Secondhand Treasures

I button up the brown and pink flowered shirt on my daughter. I work fast before she squirms away to do busy toddler things. Wow. She looks just like Katie—my friend’s daughter, who wore this shirt a couple years ago, back when she was my daughter’s age.

My son, now 3, spent his first couple of years as a sort of third twin to another MAF friend’s twin boys, walking around in their hand-me-down clothes.

But what may look like second-hand things to others represent treasures in my life.

Even after years of training and preparing and months of packing, when I moved to Indonesia six years ago, I came without a lot of things: knowledge of how to make yogurt from scratch; ability to drive on the other side of the road; and…without kids, or any of the stuff that comes with them.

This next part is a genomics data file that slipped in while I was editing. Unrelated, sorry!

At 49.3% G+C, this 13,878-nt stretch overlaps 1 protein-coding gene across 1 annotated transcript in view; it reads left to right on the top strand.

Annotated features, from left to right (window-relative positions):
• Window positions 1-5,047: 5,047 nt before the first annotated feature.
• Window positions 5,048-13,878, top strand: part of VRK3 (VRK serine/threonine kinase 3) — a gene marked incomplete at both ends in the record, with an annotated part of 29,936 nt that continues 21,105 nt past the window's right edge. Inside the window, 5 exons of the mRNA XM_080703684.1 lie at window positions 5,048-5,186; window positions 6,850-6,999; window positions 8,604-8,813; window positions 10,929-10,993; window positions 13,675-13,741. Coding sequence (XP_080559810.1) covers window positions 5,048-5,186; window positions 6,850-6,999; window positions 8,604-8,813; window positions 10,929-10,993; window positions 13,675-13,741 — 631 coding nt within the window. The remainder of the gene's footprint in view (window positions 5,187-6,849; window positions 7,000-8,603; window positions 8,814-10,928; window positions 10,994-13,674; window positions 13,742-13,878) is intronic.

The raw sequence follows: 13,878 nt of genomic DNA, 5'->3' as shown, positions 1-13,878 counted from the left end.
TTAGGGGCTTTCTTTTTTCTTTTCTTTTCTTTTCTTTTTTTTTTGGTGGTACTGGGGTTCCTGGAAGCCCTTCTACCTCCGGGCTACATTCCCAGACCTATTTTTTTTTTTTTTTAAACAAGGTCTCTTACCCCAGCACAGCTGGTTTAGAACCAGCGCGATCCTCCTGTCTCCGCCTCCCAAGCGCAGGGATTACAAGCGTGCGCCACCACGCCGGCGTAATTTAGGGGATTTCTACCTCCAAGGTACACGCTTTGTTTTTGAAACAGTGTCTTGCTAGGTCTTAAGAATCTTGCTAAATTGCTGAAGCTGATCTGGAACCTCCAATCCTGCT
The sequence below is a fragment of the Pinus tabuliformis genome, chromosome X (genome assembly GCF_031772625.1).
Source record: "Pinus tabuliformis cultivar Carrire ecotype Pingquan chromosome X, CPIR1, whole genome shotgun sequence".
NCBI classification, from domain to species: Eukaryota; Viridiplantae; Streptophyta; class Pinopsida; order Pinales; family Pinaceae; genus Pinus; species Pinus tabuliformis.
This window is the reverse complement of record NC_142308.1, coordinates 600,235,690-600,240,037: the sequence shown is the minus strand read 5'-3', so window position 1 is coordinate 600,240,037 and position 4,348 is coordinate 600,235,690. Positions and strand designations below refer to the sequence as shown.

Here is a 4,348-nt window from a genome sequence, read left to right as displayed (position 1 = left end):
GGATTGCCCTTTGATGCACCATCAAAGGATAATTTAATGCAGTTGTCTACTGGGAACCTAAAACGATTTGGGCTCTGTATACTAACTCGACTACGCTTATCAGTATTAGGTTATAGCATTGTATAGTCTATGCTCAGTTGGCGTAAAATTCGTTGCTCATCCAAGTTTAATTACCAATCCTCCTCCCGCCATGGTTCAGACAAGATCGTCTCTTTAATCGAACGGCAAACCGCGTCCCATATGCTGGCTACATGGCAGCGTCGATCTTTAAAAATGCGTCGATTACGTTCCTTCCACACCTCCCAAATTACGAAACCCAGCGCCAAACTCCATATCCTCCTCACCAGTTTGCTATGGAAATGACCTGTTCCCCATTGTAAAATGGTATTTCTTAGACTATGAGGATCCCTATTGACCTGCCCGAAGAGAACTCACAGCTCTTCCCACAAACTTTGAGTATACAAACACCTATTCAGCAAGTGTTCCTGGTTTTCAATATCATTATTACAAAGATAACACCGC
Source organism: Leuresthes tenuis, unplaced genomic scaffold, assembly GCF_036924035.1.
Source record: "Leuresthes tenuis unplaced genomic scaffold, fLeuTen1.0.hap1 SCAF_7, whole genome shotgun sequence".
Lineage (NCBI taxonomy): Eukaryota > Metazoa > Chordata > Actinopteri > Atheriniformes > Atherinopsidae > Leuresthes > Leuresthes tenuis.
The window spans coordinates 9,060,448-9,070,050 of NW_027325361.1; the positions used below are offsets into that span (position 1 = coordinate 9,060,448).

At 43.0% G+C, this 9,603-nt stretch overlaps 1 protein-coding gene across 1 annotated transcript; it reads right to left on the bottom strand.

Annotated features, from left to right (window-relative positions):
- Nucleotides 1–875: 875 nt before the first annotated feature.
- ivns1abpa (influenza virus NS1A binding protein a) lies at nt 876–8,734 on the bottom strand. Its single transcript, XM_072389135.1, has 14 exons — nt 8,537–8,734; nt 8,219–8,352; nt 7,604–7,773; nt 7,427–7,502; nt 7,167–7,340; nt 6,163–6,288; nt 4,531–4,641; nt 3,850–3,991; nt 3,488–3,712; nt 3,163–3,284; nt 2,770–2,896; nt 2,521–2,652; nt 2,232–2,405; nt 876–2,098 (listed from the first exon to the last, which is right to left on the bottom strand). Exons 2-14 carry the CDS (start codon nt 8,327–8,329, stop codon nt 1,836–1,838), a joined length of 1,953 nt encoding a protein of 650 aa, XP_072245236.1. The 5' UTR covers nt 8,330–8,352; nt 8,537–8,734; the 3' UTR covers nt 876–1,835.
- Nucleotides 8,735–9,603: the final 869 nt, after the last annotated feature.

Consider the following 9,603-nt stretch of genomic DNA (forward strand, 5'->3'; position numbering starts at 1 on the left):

I wanted to be prepared. But how do you pack for three and a half years’ worth of life on the other side of the world? What book do you read to prepare you for geckoes on the walls? And what course in college do you take to learn how to wake up to a newborn’s cry when you’re exhausted?

But I soon discovered Treasure Number One. Community. One MAF friend handed me her yogurt recipe. Another sat beside me, giving calm advice, on my first drive. And when the kids began arriving three years into life overseas, my MAF friends gave me Treasure Number Two. Provision where I’d lacked.

One by one, friends came over, carrying clothes, toys, car seats, cribs, a baby sling, high chair—all handed to me with nostalgic tears. Soon my nursery overflowed with others’ memories attached like finger paints.

And Treasure Number Three? Comfort…for the hard days where the mixture of overseas living and motherhood leave me feeling sweaty, unprepared, lacking. Just a flustered phone call away, these friends who understand are ready to offer more than stuff. They give me the hand-me-down advice that I use and wear proudly, hoping I look a bit like these special mom-friends of mine.

3 Comments

Leave a Reply

Your email address will not be published.